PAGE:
fossils

Jianianhualong, the dinosaur with feathers made for flying

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Franz
Anthony

Editor and Artist
One fossil dinosaur from China shows that modern asymmetrical feathers, normally associated with flight, also evolved in grounded dinosaur groups.

Roughly 125 million years ago back in the Cretaceous, the province of Liaoning was full of lakes and forests, with a diverse fauna of dinosaurs and pterosaurs. Today it is famous for its exquisite preservation of its past inhabitants including feathered dinosaurs. One of them was Jianianhualong, a fluffy two-legged dinosaur, which was roughly the size of today’s turkeys.


While the discovery of feathered dinosaur fossils is no longer a big surprise, it is the type of Jianianhualong’s feather that makes it special.


Dinosaurs started sporting feathers long before they developed the ability to fly. Early feathers, however, were more of a fuzz than the quill-shaped vanes we are familiar with today. The capability of flight is said to arise when wing and tail feathers started to develop asymmetry, a feature seen in today’s birds. Such a feather is recognizable by its shape – it is wider on one side than the other.


This is the kind of feather that makes Jianianhualong special. Jianianhualong belongs to a group of dinosaurs called troodontids that likely weren’t able to fly. Therefore, this transitional feature shows that asymmetrical feathers appeared much earlier in the dinosaurs’ evolutionary tree. The authors of the study suggested that this feature is commonly shared by the member of the group Paraves, which includes troodontids, modern birds, and dromaeosaurs, also known as raptors.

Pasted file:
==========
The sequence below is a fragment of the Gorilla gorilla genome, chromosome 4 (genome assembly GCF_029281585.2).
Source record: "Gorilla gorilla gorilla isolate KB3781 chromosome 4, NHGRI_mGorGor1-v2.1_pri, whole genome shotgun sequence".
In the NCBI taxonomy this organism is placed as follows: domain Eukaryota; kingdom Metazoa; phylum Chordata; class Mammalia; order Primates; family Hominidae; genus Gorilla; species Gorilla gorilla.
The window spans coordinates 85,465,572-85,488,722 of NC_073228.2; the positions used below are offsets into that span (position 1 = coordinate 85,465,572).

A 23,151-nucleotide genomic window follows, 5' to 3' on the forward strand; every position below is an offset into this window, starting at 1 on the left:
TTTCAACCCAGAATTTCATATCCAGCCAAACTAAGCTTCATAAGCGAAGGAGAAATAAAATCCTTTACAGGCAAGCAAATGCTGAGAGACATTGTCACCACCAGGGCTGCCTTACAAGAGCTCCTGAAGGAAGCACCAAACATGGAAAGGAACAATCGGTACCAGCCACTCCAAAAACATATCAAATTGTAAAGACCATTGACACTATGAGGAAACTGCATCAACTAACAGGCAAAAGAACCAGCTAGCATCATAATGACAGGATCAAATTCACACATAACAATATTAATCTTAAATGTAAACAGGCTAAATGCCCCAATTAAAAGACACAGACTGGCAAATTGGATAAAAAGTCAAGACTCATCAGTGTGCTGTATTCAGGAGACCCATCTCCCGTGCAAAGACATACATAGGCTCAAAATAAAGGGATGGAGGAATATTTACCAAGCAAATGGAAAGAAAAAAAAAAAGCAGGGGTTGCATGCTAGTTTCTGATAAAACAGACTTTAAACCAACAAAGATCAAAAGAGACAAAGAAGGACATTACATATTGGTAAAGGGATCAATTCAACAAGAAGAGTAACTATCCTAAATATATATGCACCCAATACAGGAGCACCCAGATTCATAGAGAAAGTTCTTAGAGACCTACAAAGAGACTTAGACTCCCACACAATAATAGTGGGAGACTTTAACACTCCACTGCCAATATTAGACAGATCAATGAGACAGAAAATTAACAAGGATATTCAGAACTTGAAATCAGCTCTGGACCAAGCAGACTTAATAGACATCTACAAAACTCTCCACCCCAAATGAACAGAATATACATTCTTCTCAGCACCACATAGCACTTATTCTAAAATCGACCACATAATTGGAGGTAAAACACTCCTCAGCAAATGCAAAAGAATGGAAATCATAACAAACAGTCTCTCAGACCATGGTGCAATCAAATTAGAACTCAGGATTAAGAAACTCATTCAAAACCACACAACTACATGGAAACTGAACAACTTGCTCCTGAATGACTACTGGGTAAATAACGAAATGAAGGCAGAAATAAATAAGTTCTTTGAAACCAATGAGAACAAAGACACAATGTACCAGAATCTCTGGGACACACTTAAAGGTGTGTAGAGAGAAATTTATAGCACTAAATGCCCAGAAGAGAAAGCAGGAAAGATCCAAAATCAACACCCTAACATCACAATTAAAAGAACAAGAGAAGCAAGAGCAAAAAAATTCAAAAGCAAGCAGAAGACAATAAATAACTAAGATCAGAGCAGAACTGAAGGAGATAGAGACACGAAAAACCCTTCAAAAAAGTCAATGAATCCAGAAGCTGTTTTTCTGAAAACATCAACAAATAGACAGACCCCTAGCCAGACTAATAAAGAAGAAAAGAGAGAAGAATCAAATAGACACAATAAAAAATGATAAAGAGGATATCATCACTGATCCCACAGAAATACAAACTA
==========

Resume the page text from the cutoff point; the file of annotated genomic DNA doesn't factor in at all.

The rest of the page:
Right now, only the tail of Jianianhualong is confirmed to have these feathers. But its likely that the feathers on its wings and legs are also asymmetrical.


It is not yet known why dinosaurs evolved asymmetrical feathers in the first place. As they keep their shape in the wind, the researchers suggest this would have helped dinosaurs to perform longer jumps and slower descents. It’s also possible that the feathers helped the dinosaurs to attract their mates. As we discover more feathered dinosaurs all over the world, we may soon learn more about their origins.


Read the original research in Nature.

Image Credit: Fabrizio De Rossi

8e6ac47821297aeee8c843e680637dca

Franz
Anthony

Editor and Artist


http://sulc.us/qr9lh
http://www.eartharchives.org/articles/jianianhualong-the-dinosaur-with-feathers-made-for-flying/